than the measure of the remaining side, because the measure of at least
one of the sides in the pair would already be greater than the measure
of the remaining side before finding the sum. For example, the sum of
the measures of the large and small sides would have to be greater than
the measure of the medium side, because the large side is greater than
the medium side.
Conclude the triangle inequality part of the lesson by discussing
the significance of finding the sum of the measures of the small and
medium sides of the triangle. Since the triangle inequality states that
the sum of the measures of any two sides of a triangle will always be
greater than the measure of the remaining side, by determining that the
sum of the measures of the small and medium sides is greater than the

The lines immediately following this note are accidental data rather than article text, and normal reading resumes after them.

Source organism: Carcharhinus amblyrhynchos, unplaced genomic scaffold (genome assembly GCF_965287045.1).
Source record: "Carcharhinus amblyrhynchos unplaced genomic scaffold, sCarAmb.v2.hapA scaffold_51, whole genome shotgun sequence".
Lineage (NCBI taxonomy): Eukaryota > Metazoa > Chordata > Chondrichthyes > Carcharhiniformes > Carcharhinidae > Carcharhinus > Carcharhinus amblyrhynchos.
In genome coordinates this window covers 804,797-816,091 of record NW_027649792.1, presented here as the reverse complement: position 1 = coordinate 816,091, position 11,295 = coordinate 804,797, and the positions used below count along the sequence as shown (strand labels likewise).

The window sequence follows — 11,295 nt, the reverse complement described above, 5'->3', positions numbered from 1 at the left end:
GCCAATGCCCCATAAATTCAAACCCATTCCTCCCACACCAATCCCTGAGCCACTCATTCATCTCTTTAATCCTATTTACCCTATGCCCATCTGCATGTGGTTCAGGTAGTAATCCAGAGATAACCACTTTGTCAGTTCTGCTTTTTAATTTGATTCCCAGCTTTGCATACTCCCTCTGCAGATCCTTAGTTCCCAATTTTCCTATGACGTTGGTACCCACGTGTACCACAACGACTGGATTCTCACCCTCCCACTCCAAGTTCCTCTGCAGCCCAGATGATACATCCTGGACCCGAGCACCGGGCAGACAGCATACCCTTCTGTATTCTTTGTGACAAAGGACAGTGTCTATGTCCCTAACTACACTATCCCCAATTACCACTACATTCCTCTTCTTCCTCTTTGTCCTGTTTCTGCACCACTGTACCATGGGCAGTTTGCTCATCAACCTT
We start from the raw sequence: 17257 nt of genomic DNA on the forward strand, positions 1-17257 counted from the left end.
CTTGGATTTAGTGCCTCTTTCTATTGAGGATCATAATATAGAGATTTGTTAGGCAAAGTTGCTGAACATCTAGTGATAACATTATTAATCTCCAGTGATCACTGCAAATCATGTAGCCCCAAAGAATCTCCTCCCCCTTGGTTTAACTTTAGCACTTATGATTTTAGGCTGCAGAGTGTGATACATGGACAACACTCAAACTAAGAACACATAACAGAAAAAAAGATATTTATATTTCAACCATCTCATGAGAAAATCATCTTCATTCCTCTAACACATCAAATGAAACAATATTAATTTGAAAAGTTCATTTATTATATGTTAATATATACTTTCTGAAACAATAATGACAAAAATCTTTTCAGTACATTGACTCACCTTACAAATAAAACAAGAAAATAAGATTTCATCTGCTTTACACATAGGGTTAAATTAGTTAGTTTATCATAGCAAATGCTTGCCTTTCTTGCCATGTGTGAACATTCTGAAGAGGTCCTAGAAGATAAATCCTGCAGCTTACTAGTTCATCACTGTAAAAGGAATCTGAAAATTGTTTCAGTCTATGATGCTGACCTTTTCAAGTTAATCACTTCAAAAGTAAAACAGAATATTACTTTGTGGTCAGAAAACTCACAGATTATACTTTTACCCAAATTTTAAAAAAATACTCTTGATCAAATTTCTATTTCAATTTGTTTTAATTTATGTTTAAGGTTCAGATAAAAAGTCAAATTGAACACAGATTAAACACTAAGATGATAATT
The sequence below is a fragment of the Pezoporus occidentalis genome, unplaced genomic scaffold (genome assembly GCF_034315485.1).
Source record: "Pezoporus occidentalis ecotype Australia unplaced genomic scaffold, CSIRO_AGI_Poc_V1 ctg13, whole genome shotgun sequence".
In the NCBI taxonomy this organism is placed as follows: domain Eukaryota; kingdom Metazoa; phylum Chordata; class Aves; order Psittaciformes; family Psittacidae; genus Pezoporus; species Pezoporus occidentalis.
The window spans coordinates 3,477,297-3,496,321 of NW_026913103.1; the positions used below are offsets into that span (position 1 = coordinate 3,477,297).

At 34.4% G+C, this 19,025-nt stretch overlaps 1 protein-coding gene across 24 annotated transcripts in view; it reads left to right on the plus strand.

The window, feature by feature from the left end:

measure of the large side, one can be certain that the other
inequalities will hold.
To begin the inequalities for sides and angles of a triangle part of the lesson, provide students with the
Inequalities for Sides and Angles of a Triangle activity sheet and a protractor. Students should begin by working individually on the Activity Sheet.
While students are working on the activity sheet, circulate
around the room to monitor student progress. Students who have not used
a protractor on a regular basis can have difficulty measuring angles.
Remind students to consider whether or not their three angle
measurements are reasonable based on the sum of angles in a triangle.
Students may have difficulty understanding what it means for a side to